- our commitment to fairness on every playing field (instead of wanting to treat every player like they’re equal or the same or that we’d ever want them to be)?
- our desire to win (as opposed to giving everyone who shows up to play a trophy)?
- our capability for wonder and awe (not only before the jaw-dropping beauty of our country, but also given the brightness—instead of darkness—of the unknowable future that we’re building, even now)?
Instead these ads have become one stupid dog trick after another, although substituting our favorite celebrities for the dogs of yore, because anything more demanding than this might offend somebody’s sensibilities.
I’m reminded of a post I wrote in April of 2021 when the pandemic was already somewhat “long in the tooth” called Higher Winds Are Coming. It spoke to the kinds of reserves we’d be needing because the buffeting we’d been experiencing still wasn’t over. Today, almost 3 years later, we need some of the wisdom that I tried to summon there even more.
For example, I cited Nassim Nicholas Taleb’s 2012 book, tellingly called Antifragile, which he nearly summarized in 3 of his book’s best lines:
Trial and error is freedom.
Difficulty is what wakes up the genius.
I want to live happily in a world I don’t understand.
I quoted Barry Lopez, a particular hero of mine, who asked us to remember the people that we used to be:
How much natural resilience and willingness to rely upon one another has our freedom, wealth and belief in progress allowed us to forget, but that we’ll need to remember if we’re to adapt and survive in this increasingly ‘throttled’ world?
And finally, I recalled Buddhist teacher Pima Chodron’s urging us to be more curious about the fears that make us so fragile—to bring these secret worries into the sun’s bright glare so we’re no longer as frightened by their shadowy unknowns. As I went on to explain:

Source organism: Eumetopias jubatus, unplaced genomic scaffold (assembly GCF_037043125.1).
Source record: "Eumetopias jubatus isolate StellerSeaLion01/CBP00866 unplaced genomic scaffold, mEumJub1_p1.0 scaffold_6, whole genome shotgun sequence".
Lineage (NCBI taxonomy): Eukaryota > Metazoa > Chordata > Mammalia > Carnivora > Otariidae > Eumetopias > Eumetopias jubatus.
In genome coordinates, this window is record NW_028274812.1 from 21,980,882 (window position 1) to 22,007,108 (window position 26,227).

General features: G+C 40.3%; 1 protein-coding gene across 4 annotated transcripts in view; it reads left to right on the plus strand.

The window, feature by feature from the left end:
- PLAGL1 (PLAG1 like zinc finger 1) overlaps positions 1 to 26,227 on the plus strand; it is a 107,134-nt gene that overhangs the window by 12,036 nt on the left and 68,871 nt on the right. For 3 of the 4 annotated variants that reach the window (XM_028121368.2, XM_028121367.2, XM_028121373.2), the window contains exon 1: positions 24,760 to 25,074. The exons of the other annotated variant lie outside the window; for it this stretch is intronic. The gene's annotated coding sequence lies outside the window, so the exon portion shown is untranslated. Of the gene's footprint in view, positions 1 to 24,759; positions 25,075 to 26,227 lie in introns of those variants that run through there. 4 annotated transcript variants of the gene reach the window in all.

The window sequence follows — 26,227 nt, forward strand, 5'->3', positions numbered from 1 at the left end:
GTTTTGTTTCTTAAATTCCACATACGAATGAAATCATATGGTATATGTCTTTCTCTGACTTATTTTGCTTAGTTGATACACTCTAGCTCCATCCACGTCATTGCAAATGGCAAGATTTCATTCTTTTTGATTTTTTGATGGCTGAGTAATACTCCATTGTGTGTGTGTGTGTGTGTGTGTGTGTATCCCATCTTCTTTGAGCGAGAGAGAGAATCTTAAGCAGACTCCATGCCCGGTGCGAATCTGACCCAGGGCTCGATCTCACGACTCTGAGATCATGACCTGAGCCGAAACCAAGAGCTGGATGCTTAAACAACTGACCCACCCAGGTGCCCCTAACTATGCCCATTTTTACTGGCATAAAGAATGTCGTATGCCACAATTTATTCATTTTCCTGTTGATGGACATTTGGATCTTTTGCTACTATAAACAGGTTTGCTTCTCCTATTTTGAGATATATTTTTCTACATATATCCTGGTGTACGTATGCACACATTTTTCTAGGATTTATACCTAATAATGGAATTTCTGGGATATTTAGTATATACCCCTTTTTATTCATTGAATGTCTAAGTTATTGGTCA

With true hope, she says, there is always fear that whatever you long for won’t come to pass. Accepting that your hope is always bound up with your fear—so that you are as curious about your fear as you are about your hope—can liberate you from your own constraints.
These observations actually add-up to a pretty short list of things that are great and laudable and TRUE about most of us today:
Our spirit of enterprise, or how difficulty “wakes up” our genius.
Our commitment to a level playing field where every player has a fair chance to win.
Our capacity for wonder and even awe.
Remembering our natural resilience and our willingness to rely upon one another, maybe by consulting our personal and collective histories.
Being curious about our fears so they can never inhibit our hopes.
In a national event that claims to champion our competitive drive towards excellence, it seems natural and even necessary to further elevate The Big Game with marketing that appeals to each and every one of these capabilities, commitments and emotions.
And because they would speak not only to “who we are” but also to “the people that we want to be,” marketing to an audience that’s framed like that would sell a hell-of-a-lot more (of whatever it is that we’re selling) than the fragile and stupid ads that were on parade last weekend.
This post was adapted from my February 18, 2024 newsletter. Newsletters are delivered to subscribers’ in-boxes every Sunday morning, and sometimes I post the content from one of them here. You can subscribe (and not miss any) by leaving your email address in the column to the right.